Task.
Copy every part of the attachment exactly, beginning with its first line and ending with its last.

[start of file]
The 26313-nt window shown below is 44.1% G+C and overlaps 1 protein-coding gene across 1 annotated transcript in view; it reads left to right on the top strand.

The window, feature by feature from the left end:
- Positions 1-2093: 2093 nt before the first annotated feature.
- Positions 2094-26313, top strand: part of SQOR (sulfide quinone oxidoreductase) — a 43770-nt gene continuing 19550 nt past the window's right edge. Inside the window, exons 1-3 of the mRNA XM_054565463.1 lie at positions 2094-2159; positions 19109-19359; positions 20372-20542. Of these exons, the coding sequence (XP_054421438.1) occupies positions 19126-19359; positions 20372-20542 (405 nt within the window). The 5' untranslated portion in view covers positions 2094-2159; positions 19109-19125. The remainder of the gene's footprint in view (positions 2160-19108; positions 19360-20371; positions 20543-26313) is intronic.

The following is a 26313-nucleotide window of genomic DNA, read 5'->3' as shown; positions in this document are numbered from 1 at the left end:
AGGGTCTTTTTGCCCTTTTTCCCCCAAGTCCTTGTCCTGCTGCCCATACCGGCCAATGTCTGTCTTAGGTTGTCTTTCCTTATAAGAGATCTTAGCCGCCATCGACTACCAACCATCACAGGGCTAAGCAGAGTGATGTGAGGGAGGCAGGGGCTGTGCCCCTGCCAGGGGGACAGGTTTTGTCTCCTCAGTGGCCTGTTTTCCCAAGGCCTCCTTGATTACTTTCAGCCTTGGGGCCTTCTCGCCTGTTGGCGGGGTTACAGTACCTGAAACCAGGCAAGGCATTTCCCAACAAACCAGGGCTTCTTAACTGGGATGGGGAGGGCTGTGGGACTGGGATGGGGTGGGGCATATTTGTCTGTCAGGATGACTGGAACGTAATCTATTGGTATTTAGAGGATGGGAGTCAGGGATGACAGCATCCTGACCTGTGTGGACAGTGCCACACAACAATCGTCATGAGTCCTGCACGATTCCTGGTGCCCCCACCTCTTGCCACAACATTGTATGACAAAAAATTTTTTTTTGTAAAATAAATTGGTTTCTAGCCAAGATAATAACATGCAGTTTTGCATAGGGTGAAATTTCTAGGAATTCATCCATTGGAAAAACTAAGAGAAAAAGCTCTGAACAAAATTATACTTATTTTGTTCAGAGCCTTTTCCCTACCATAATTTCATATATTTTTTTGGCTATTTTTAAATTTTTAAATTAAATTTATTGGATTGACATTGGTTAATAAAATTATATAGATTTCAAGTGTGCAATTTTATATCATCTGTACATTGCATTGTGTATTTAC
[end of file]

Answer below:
The 26313-nt window shown below is 44.1% G+C and overlaps 1 protein-coding gene across 1 annotated transcript in view; it reads left to right on the top strand.

The window, feature by feature from the left end:
- Positions 1-2093: 2093 nt before the first annotated feature.
- Positions 2094-26313, top strand: part of SQOR (sulfide quinone oxidoreductase) — a 43770-nt gene continuing 19550 nt past the window's right edge. Inside the window, exons 1-3 of the mRNA XM_054565463.1 lie at positions 2094-2159; positions 19109-19359; positions 20372-20542. Of these exons, the coding sequence (XP_054421438.1) occupies positions 19126-19359; positions 20372-20542 (405 nt within the window). The 5' untranslated portion in view covers positions 2094-2159; positions 19109-19125. The remainder of the gene's footprint in view (positions 2160-19108; positions 19360-20371; positions 20543-26313) is intronic.

The following is a 26313-nucleotide window of genomic DNA, read 5'->3' as shown; positions in this document are numbered from 1 at the left end:
AGGGTCTTTTTGCCCTTTTTCCCCCAAGTCCTTGTCCTGCTGCCCATACCGGCCAATGTCTGTCTTAGGTTGTCTTTCCTTATAAGAGATCTTAGCCGCCATCGACTACCAACCATCACAGGGCTAAGCAGAGTGATGTGAGGGAGGCAGGGGCTGTGCCCCTGCCAGGGGGACAGGTTTTGTCTCCTCAGTGGCCTGTTTTCCCAAGGCCTCCTTGATTACTTTCAGCCTTGGGGCCTTCTCGCCTGTTGGCGGGGTTACAGTACCTGAAACCAGGCAAGGCATTTCCCAACAAACCAGGGCTTCTTAACTGGGATGGGGAGGGCTGTGGGACTGGGATGGGGTGGGGCATATTTGTCTGTCAGGATGACTGGAACGTAATCTATTGGTATTTAGAGGATGGGAGTCAGGGATGACAGCATCCTGACCTGTGTGGACAGTGCCACACAACAATCGTCATGAGTCCTGCACGATTCCTGGTGCCCCCACCTCTTGCCACAACATTGTATGACAAAAAATTTTTTTTTGTAAAATAAATTGGTTTCTAGCCAAGATAATAACATGCAGTTTTGCATAGGGTGAAATTTCTAGGAATTCATCCATTGGAAAAACTAAGAGAAAAAGCTCTGAACAAAATTATACTTATTTTGTTCAGAGCCTTTTCCCTACCATAATTTCATATATTTTTTTGGCTATTTTTAAATTTTTAAATTAAATTTATTGGATTGACATTGGTTAATAAAATTATATAGATTTCAAGTGTGCAATTTTATATCATCTGTACATTGCATTGTGTATTTAC